Pablo did a great job working with each artisan in the workshop to make one blue-crowned mot mot. We bought the ones completed by the experienced artisans by noon on the third day. Two other artisans did well making their first woven bird. The other artisan had a great warm smile, but her weak elder eyes made it impossible for her to weave the small details needed to reach our export quality.
When we resumed the workshop on Wednesday afternoon, we shifted our mode to try a modified assembly line to make woven puffins – a popular seabird from the North Atlantic. Each artisan took on a task to make seven copies of a bird part. The two most experienced artisans made identical size and shape bodies and heads. Pablo made cardboard templates of the wings, tail, and beak so three artisans could cut and shape these parts. The oldest artisan cut the wires to make the legs and feet.
Once these parts were ready, the heads were attached to the bodies and given to individual artisans to complete their bird by adding details on the feet, eyes, and beak. This process produced seven birds with the same size and shape much faster than having individual artisans go through each step on their own. While the quality of the final touches still depended a lot on the skill of the artisan, it allowed for beginning artisans to participate in making these ornaments at a higher level than normal.
Pablo and the others were excited about introducing this process to their groups and recognized it would require good coordination and cooperation to succeed.
At the end of the workshop we gave each group an order to make 3 to 20 woven mot mots and puffins according to their number and skill. Our goal of course is to develop as many artisans as possible who can fulfill orders in a timely manner with top-level quality.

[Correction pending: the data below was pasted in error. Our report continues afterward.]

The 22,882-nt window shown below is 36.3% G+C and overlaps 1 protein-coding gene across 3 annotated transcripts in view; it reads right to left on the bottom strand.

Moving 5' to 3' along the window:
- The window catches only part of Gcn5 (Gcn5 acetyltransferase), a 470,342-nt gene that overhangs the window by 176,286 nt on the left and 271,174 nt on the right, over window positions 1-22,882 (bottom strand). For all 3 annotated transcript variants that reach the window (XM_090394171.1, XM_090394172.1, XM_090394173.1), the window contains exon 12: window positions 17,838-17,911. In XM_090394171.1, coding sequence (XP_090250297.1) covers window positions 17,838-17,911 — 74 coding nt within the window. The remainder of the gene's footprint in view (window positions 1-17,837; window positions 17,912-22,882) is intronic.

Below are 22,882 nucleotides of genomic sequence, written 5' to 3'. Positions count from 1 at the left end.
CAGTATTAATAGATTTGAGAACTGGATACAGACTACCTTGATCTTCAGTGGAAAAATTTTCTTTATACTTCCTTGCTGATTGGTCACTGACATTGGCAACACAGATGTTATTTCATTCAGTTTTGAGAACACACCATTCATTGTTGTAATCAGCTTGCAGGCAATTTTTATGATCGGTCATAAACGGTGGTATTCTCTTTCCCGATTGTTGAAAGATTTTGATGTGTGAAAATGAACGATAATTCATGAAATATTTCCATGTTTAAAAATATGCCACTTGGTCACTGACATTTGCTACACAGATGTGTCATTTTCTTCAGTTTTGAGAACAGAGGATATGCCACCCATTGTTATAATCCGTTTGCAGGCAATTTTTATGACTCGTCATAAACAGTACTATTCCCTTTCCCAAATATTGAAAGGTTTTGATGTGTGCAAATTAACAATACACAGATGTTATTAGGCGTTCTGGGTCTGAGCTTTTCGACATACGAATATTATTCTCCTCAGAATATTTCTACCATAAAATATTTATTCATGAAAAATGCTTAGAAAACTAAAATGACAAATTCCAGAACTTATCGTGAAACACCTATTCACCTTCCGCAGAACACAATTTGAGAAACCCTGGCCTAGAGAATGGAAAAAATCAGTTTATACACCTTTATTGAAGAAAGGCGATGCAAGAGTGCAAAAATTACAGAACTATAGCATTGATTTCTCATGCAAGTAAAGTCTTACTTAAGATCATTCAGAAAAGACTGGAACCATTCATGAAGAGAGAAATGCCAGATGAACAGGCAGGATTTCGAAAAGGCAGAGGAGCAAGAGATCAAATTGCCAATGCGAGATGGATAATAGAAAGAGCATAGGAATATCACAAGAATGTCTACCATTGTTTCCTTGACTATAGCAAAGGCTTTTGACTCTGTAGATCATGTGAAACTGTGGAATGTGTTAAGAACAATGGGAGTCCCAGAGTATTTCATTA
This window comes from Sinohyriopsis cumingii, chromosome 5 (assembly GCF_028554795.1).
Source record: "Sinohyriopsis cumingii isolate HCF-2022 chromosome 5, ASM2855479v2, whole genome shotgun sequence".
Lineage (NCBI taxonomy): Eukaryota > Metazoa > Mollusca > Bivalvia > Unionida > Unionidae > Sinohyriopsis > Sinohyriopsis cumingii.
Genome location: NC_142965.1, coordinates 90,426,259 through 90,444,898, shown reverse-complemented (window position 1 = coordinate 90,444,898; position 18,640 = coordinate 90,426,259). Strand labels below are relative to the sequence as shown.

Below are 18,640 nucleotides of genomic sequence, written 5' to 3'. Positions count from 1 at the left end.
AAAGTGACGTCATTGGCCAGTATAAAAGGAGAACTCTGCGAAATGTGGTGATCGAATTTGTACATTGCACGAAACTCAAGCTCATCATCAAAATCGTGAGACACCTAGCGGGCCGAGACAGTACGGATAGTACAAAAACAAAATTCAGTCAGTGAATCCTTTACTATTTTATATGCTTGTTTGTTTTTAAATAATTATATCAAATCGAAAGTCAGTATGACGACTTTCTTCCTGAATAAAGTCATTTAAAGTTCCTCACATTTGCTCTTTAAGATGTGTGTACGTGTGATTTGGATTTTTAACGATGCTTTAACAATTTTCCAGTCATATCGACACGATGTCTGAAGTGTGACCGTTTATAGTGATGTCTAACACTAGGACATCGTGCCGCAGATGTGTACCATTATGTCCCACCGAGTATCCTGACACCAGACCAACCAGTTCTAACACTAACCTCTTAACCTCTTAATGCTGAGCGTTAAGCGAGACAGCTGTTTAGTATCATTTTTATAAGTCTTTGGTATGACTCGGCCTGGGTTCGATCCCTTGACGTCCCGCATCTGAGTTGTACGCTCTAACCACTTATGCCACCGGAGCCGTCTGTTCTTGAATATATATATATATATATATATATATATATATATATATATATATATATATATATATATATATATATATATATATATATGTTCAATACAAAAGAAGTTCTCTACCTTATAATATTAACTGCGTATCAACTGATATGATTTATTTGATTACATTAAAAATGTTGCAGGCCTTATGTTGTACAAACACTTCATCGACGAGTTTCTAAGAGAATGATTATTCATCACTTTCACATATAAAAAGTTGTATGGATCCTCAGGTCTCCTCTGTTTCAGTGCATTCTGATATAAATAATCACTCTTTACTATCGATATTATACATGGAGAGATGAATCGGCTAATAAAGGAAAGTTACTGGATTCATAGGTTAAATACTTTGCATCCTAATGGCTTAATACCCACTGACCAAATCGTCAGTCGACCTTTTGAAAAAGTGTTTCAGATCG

While this workshop ended up being a hybrid basic workshop, we decided to invite six artisans from the Ampiyacu to attend the next artisan facilitator training in the Maranon next week. Step by step for the puffins, and step by step for artisan training.
"While concepts like punctuality, mutual respect, no put downs of self or others, and listening when someone else is speaking may seem like obvious guidelines to form a positive community, a commitment to actually practice and hold each other accountable to observe these agreements is profound in a culture where showing up late, malicious gossip, and interrupting a speaker are painfully common."
"Artisan facilitators should of course share what they know, but beginning and experienced artisans all benefit by remaining humble, enthusiastic about learning, and committed to encourage and affirm their fellow artisans. So many artisans said that the thing they most wanted to bring back to their communities was this spirit of working in a mutually supportive environment."
"Both men and women wore garb made with bleached llanchama tree bark painted with graphic figures from Bora clans. Several wore headdresses made with the feathers from macaws and parrots. They discussed the importance of nature and craft-making in their culture and then launched into a lively dance where the men chanted and pounded sticks into the ground to the rhythm of moving around in a circle. Visitors joined the undulating lines to share the vibrant energy."